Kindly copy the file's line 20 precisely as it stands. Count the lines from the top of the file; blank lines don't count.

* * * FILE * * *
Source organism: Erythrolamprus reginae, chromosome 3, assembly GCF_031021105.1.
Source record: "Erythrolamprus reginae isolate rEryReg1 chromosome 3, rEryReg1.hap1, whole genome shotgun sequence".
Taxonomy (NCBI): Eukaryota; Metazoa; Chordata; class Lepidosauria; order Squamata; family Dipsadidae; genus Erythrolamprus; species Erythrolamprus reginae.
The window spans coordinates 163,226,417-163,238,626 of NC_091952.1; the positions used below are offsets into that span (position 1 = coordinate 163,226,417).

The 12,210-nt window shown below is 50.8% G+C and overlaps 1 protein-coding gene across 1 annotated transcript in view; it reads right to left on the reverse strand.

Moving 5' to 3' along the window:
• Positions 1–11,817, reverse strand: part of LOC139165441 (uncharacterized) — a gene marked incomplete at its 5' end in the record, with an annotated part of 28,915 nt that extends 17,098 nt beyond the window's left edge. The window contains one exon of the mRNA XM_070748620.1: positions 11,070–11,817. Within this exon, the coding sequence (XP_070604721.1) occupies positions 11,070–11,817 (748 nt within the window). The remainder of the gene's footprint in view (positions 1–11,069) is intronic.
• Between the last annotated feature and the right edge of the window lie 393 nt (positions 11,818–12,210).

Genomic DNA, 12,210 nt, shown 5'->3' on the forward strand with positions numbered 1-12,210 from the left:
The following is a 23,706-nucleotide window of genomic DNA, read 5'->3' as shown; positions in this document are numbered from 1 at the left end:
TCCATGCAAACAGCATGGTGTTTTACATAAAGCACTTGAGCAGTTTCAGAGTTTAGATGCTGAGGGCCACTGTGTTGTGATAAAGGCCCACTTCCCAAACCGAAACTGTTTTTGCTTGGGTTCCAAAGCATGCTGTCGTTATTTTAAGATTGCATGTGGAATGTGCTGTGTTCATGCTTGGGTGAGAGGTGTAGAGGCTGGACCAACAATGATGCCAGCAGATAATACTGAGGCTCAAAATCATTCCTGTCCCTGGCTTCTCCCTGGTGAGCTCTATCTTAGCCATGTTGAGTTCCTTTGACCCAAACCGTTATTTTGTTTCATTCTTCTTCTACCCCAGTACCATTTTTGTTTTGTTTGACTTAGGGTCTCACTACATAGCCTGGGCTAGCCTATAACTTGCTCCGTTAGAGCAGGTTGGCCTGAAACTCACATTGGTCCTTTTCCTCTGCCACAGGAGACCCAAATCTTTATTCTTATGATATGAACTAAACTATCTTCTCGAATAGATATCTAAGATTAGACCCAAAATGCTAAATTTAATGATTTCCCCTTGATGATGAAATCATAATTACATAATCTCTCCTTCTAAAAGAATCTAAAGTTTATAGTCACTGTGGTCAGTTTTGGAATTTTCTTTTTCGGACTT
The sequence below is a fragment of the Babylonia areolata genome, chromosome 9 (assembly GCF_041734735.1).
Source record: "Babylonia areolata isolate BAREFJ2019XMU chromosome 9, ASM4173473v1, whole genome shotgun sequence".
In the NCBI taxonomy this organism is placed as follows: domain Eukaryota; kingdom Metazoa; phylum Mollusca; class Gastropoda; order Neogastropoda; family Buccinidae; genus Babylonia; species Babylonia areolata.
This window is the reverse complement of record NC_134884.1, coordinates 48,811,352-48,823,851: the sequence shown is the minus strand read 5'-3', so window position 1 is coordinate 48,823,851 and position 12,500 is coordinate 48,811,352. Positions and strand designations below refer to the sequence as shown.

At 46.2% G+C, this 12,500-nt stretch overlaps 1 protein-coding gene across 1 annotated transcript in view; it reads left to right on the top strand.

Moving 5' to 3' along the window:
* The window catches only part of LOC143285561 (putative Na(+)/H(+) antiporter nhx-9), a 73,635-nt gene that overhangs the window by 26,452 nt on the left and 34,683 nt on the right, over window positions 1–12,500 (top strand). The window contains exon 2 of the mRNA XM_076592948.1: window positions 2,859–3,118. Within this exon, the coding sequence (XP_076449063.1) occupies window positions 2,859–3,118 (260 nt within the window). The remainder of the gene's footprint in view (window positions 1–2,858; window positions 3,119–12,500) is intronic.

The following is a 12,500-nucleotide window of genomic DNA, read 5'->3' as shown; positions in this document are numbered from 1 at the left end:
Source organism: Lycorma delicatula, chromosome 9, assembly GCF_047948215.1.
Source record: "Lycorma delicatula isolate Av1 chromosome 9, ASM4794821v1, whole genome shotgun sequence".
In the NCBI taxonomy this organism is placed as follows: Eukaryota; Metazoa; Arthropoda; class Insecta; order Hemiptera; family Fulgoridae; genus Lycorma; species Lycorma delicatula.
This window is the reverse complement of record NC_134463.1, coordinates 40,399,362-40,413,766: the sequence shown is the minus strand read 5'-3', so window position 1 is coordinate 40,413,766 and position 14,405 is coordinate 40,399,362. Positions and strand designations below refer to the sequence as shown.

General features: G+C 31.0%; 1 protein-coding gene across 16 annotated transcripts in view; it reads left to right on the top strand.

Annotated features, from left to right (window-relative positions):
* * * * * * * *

Source organism: Lycorma delicatula, chromosome 9, assembly GCF_047948215.1.